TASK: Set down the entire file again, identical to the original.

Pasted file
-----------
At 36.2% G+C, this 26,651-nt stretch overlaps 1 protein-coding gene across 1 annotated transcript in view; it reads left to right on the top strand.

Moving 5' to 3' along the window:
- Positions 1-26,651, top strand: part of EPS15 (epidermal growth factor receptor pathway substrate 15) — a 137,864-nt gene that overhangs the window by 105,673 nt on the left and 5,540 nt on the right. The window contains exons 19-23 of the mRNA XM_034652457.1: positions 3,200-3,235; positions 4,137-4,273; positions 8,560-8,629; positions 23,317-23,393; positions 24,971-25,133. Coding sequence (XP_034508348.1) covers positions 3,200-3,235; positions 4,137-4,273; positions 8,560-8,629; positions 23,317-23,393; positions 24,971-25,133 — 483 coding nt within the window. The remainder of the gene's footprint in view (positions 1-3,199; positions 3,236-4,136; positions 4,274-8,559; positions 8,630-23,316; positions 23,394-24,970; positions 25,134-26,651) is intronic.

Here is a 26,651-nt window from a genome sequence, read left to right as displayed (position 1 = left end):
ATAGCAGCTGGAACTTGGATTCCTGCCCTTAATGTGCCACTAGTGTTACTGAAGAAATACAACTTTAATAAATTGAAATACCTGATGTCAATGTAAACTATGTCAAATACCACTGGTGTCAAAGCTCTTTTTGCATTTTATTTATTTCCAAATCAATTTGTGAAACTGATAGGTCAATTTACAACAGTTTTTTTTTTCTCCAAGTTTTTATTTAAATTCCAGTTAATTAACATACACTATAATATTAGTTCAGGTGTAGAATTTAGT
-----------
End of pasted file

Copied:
At 36.2% G+C, this 26,651-nt stretch overlaps 1 protein-coding gene across 1 annotated transcript in view; it reads left to right on the top strand.

Moving 5' to 3' along the window:
- Positions 1-26,651, top strand: part of EPS15 (epidermal growth factor receptor pathway substrate 15) — a 137,864-nt gene that overhangs the window by 105,673 nt on the left and 5,540 nt on the right. The window contains exons 19-23 of the mRNA XM_034652457.1: positions 3,200-3,235; positions 4,137-4,273; positions 8,560-8,629; positions 23,317-23,393; positions 24,971-25,133. Coding sequence (XP_034508348.1) covers positions 3,200-3,235; positions 4,137-4,273; positions 8,560-8,629; positions 23,317-23,393; positions 24,971-25,133 — 483 coding nt within the window. The remainder of the gene's footprint in view (positions 1-3,199; positions 3,236-4,136; positions 4,274-8,559; positions 8,630-23,316; positions 23,394-24,970; positions 25,134-26,651) is intronic.

Here is a 26,651-nt window from a genome sequence, read left to right as displayed (position 1 = left end):
ATAGCAGCTGGAACTTGGATTCCTGCCCTTAATGTGCCACTAGTGTTACTGAAGAAATACAACTTTAATAAATTGAAATACCTGATGTCAATGTAAACTATGTCAAATACCACTGGTGTCAAAGCTCTTTTTGCATTTTATTTATTTCCAAATCAATTTGTGAAACTGATAGGTCAATTTACAACAGTTTTTTTTTTCTCCAAGTTTTTATTTAAATTCCAGTTAATTAACATACACTATAATATTAGTTCAGGTGTAGAATTTAGT